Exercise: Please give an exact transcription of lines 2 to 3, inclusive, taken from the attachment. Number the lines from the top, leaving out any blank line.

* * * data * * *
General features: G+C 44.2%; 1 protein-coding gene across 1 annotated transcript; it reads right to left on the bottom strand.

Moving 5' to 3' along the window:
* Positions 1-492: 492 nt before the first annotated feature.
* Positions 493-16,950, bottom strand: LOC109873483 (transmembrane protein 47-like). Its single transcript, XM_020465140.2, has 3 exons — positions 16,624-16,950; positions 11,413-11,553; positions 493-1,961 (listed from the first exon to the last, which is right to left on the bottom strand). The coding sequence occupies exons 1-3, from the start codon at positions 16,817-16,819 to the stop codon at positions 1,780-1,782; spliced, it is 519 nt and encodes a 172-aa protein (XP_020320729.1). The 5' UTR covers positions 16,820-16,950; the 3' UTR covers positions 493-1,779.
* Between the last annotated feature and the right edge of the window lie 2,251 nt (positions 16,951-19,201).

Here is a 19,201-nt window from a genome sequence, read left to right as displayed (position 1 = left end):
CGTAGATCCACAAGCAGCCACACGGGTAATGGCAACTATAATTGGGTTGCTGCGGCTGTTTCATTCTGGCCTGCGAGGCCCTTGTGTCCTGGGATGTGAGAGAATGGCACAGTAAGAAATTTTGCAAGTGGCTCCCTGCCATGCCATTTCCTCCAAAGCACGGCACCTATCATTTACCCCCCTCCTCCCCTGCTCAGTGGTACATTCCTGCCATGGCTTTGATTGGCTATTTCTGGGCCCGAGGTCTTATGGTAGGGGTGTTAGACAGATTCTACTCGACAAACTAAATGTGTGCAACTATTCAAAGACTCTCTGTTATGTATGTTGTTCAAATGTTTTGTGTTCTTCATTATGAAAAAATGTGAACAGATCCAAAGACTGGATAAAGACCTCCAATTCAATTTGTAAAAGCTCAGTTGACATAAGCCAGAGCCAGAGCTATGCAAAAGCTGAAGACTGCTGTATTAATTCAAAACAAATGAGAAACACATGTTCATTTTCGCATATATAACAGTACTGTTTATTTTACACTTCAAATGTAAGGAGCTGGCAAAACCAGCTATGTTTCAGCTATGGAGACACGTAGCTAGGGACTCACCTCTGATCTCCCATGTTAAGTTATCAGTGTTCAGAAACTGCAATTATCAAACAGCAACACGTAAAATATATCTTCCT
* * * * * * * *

Moving 5' to 3' along the window:
* Positions 1-492: 492 nt before the first annotated feature.